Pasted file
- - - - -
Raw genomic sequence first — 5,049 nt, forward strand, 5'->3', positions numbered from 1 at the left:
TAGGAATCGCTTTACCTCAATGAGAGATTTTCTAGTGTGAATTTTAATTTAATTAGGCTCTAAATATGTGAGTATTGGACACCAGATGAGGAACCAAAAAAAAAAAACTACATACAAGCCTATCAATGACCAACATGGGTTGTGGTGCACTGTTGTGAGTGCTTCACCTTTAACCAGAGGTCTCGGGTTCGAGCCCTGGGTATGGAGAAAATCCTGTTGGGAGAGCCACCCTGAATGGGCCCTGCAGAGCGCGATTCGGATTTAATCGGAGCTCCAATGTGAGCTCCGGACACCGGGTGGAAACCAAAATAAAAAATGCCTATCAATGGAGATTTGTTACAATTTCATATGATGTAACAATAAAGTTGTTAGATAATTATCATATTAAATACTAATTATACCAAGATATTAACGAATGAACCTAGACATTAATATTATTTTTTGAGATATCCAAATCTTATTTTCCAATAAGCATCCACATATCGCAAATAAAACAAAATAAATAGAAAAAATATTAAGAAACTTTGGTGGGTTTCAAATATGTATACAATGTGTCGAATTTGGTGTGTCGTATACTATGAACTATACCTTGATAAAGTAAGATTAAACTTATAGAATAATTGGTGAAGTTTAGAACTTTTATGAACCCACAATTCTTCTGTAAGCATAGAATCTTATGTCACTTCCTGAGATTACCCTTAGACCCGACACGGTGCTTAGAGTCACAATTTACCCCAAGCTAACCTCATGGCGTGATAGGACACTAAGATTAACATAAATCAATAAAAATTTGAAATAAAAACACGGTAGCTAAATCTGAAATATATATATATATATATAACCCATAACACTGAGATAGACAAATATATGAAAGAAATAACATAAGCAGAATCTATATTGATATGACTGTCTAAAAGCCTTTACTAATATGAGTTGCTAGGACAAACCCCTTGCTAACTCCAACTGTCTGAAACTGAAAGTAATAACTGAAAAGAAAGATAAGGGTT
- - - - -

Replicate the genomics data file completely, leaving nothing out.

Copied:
Raw genomic sequence first — 5,049 nt, forward strand, 5'->3', positions numbered from 1 at the left:
TAGGAATCGCTTTACCTCAATGAGAGATTTTCTAGTGTGAATTTTAATTTAATTAGGCTCTAAATATGTGAGTATTGGACACCAGATGAGGAACCAAAAAAAAAAAACTACATACAAGCCTATCAATGACCAACATGGGTTGTGGTGCACTGTTGTGAGTGCTTCACCTTTAACCAGAGGTCTCGGGTTCGAGCCCTGGGTATGGAGAAAATCCTGTTGGGAGAGCCACCCTGAATGGGCCCTGCAGAGCGCGATTCGGATTTAATCGGAGCTCCAATGTGAGCTCCGGACACCGGGTGGAAACCAAAATAAAAAATGCCTATCAATGGAGATTTGTTACAATTTCATATGATGTAACAATAAAGTTGTTAGATAATTATCATATTAAATACTAATTATACCAAGATATTAACGAATGAACCTAGACATTAATATTATTTTTTGAGATATCCAAATCTTATTTTCCAATAAGCATCCACATATCGCAAATAAAACAAAATAAATAGAAAAAATATTAAGAAACTTTGGTGGGTTTCAAATATGTATACAATGTGTCGAATTTGGTGTGTCGTATACTATGAACTATACCTTGATAAAGTAAGATTAAACTTATAGAATAATTGGTGAAGTTTAGAACTTTTATGAACCCACAATTCTTCTGTAAGCATAGAATCTTATGTCACTTCCTGAGATTACCCTTAGACCCGACACGGTGCTTAGAGTCACAATTTACCCCAAGCTAACCTCATGGCGTGATAGGACACTAAGATTAACATAAATCAATAAAAATTTGAAATAAAAACACGGTAGCTAAATCTGAAATATATATATATATATATAACCCATAACACTGAGATAGACAAATATATGAAAGAAATAACATAAGCAGAATCTATATTGATATGACTGTCTAAAAGCCTTTACTAATATGAGTTGCTAGGACAAACCCCTTGCTAACTCCAACTGTCTGAAACTGAAAGTAATAACTGAAAAGAAAGATAAGGGTT